The Milwaukee Bucks' first championship ring in 50 years features the usual gaudy amount of jewels and some unusual functionality.
The team revealed its ring ahead of its season opener against the Brooklyn Nets on Tuesday, airing a video that showed, well, how the ring works. Because no championship ring can be just a ring these days.
In the Bucks' case, their ring features not just a removable top, which is pretty much commonplace in championship rings these days, but also a special loop that can turn the ring top into a necklace and a QR code that leads to a highlight video from Milwaukee's run.
As far as we can tell, both are firsts in the fast-moving world of championship rings:
— Milwaukee Bucks (@Bucks) October 19, 2021
The Bucks and ring-maker Jason of Beverly Hills went into further detail on the ring with the Milwaukee Journal Sentinel, explaining the decision to introduce a necklace function was born out of the realization that championship rings these days are just too darn big to wear as rings:
"A lot of players were not able to wear their rings; they weren't practical. You might take it out on Christmas Eve to show the family, but other than that, they can't wear it. I wanted to create a ring that had more versatility, where a player could wear it and let it be comfortable. This one is just as big as these massive rings, but we developed a technology that allows the ring top to be taken off with a push button system, and the ring top can be converted into a pendant."
And you better believe there is the usual amount of nonsensical championship ring math baked into this piece of jewelry.
The writing on the ring is pretty self-explanatory, featuring "Fear the Deer," the meme-turned-prophecy "Bucks in Six" and the scores of each of the team's playoff series wins, but the Bucks pulled out all the stops to explain why they picked certain numbers of jewels for the ring.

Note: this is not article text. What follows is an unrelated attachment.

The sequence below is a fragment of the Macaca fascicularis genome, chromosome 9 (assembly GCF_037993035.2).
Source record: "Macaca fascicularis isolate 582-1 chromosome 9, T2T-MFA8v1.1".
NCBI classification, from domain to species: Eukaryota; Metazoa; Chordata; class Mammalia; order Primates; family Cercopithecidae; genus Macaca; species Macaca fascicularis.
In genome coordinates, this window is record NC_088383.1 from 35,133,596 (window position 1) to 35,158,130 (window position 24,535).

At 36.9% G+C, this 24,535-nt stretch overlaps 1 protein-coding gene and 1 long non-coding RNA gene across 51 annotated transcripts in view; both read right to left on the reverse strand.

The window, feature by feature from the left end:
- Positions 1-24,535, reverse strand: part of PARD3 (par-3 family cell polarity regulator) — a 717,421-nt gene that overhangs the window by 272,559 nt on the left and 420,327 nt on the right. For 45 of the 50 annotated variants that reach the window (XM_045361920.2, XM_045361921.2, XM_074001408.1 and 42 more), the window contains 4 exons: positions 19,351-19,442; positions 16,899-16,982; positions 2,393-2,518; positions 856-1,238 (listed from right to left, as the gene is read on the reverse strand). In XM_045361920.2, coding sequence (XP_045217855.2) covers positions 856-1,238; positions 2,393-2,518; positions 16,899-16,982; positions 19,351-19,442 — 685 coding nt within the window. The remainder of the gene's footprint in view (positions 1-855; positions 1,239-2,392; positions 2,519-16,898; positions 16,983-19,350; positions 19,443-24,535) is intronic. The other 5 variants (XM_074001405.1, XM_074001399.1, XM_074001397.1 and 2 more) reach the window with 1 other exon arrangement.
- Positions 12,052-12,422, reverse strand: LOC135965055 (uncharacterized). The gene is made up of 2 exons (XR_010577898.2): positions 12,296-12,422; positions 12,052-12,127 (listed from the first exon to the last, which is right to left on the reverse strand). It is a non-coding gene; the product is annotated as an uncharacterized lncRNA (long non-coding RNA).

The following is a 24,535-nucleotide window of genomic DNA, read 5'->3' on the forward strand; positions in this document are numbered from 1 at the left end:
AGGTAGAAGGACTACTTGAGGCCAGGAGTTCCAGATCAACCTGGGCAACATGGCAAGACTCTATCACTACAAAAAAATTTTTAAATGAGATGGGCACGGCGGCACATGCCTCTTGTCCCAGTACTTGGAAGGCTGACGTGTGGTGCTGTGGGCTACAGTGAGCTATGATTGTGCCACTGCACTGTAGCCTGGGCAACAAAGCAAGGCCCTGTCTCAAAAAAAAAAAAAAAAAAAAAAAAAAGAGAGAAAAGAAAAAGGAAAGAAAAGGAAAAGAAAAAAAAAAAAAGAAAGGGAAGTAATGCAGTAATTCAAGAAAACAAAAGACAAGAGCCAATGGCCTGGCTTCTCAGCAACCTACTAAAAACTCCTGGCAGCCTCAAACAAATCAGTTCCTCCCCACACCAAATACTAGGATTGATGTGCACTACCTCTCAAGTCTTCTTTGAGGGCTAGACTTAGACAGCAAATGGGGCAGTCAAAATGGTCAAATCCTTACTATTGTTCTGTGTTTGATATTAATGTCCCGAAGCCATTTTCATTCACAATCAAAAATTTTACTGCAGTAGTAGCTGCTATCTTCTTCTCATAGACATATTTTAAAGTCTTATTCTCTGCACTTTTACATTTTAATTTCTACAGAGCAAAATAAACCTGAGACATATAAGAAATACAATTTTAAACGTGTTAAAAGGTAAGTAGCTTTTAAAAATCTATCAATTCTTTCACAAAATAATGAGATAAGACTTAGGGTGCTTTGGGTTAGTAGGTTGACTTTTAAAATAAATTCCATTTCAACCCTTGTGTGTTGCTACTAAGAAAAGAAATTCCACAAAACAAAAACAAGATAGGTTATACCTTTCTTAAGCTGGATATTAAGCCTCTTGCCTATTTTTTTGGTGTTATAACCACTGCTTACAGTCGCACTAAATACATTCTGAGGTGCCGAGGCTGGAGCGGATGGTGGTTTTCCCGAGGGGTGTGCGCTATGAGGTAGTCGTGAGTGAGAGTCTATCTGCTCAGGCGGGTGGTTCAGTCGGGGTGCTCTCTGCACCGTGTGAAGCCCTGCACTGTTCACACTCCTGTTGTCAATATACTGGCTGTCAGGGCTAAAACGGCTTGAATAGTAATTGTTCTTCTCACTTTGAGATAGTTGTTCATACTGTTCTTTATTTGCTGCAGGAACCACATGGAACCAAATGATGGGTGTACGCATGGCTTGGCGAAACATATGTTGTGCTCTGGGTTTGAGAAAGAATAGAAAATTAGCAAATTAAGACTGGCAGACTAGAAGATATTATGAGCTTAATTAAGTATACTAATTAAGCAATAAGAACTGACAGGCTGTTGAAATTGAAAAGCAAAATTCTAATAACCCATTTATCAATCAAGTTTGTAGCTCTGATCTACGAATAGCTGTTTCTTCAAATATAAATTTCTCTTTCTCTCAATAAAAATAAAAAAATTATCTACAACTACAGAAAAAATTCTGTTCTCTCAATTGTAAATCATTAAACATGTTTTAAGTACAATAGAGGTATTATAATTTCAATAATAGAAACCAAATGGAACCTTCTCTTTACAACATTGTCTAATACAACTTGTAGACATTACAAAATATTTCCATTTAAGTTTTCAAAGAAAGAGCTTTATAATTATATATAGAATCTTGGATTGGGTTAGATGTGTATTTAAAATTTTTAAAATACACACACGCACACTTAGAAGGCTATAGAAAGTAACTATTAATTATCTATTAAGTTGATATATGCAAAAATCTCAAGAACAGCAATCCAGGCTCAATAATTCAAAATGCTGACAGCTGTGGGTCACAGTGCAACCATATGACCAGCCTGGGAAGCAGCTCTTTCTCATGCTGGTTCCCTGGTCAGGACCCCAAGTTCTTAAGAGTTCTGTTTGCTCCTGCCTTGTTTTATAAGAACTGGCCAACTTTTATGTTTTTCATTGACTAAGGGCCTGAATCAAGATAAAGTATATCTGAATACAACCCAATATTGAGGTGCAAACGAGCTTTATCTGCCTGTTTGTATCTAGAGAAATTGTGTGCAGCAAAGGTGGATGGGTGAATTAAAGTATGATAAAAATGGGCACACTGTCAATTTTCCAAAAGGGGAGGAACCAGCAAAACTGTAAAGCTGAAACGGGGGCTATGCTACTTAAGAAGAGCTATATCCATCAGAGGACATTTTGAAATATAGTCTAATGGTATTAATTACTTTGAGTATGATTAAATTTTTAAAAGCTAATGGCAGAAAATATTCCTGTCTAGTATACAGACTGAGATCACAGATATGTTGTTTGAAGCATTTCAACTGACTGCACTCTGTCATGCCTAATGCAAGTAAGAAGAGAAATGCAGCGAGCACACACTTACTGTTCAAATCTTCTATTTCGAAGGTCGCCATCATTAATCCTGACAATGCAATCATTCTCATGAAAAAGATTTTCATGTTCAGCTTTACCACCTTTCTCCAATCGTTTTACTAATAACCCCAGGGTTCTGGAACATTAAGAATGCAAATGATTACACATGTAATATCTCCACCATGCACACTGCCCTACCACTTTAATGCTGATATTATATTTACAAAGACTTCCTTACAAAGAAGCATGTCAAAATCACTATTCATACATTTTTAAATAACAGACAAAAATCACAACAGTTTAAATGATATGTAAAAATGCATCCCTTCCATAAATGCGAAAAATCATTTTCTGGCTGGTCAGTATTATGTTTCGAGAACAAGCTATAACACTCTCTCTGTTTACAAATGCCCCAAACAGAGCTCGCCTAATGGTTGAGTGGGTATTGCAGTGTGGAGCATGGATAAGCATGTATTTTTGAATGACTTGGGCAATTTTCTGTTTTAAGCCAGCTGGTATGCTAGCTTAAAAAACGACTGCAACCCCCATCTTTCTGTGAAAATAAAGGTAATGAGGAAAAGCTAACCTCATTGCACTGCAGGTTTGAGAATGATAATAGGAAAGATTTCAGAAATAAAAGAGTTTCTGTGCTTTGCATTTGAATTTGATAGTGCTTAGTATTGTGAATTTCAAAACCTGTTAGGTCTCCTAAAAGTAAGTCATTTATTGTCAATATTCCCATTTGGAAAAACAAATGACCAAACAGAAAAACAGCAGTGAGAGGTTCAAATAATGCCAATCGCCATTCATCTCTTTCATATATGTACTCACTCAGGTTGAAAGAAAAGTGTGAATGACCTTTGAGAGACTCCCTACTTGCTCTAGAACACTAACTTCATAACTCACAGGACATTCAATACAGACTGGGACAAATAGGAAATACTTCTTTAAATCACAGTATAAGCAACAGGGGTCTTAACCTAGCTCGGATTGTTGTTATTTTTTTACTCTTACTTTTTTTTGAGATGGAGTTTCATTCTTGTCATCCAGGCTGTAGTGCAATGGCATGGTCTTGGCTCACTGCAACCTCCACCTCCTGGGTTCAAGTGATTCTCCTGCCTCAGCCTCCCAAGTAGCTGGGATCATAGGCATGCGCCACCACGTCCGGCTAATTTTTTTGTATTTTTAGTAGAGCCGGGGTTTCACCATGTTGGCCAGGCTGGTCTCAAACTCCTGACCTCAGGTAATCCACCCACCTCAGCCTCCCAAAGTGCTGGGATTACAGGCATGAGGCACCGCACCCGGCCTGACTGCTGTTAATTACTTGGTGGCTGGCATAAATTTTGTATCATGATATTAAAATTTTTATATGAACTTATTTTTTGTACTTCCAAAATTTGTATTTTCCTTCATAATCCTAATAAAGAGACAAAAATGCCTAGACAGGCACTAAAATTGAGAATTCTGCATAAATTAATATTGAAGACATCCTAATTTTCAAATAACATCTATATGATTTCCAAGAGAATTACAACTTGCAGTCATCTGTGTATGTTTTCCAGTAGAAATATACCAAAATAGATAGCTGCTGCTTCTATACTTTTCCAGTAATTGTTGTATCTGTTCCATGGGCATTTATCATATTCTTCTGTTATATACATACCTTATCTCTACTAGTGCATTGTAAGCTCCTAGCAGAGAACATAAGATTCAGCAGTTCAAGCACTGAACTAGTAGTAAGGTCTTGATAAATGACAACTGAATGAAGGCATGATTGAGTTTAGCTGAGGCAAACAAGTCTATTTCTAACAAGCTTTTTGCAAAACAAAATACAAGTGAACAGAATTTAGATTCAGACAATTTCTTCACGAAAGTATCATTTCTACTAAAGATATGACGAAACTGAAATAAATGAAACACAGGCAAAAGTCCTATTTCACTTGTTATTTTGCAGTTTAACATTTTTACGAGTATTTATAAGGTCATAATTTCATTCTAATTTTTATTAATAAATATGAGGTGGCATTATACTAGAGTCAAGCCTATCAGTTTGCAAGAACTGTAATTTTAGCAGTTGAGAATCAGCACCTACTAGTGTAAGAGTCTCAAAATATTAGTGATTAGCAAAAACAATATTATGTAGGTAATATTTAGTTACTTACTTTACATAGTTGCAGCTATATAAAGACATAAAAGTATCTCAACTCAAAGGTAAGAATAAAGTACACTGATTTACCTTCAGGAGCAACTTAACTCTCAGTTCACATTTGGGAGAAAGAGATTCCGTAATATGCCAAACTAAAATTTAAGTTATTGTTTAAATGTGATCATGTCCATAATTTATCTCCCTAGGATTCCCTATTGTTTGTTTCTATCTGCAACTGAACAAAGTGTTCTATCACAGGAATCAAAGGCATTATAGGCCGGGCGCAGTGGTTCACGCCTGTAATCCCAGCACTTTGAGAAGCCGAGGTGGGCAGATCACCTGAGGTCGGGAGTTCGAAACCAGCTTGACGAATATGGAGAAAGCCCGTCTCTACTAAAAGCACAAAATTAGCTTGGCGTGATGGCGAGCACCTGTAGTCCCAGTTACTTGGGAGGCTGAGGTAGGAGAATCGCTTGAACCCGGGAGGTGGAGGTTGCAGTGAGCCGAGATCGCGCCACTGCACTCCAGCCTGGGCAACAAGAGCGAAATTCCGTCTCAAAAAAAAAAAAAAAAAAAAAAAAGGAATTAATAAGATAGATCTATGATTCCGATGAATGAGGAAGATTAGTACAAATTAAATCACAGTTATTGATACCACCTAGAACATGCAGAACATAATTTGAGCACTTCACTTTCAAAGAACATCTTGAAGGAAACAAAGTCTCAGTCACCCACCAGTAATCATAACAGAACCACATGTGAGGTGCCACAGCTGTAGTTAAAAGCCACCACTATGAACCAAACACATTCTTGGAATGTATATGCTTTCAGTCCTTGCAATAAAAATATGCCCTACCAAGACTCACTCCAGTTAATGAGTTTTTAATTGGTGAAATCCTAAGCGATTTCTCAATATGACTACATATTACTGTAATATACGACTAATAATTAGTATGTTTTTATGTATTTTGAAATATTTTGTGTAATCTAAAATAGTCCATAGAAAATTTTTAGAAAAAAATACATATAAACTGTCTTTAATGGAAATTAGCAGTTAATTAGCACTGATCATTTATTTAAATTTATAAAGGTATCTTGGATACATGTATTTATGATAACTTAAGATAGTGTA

Here's what they told the Journal Sentinel:
The 360 diamonds on the ring's top represent the number of victories since the current ownership group took over.
The 16 emerald-shaped diamonds on one side represent the number of playoff wins, while the 16 on the other side to represent the franchise's total of division titles.
The 4.14 karat of emeralds represent the 414 area code of Milwaukee.
The 50 round stones on the "inner bezel" represent 50 years since the team's last championship (no, not the number of points Giannis scored in the clincher or the number of Chick-fil-A chicken minis he famously ordered the next morning, but nobody gets karats with Chick-fil-A anyway).
Part of the ring's design along the sides is meant to mimic the portion of Fiserv Forum facing the plaza that became the initial home base of the "Deer District."
Two trophies on the inside shank represent the franchise's two titles.
The Larry O'Brien Trophy on the face of the ring includes yellow gold at 65.3% purity — mirroring the season's winning percentage (including playoffs).
The approximate three karats of stone on the shank represent the franchise's three conference crowns.
The approximate 0.53 karats on the "World Champions" wording on the ring represents the total number of years the Bucks have been in existence.
There's nothing on the level of the Washington Nationals' bizarre arithmetic and "nod to the duality of the franchise," but yeah, we can guess some of those numbers were reverse engineered. Or maybe the Bucks' ownership group really does believe the number of wins they've overseen is that important.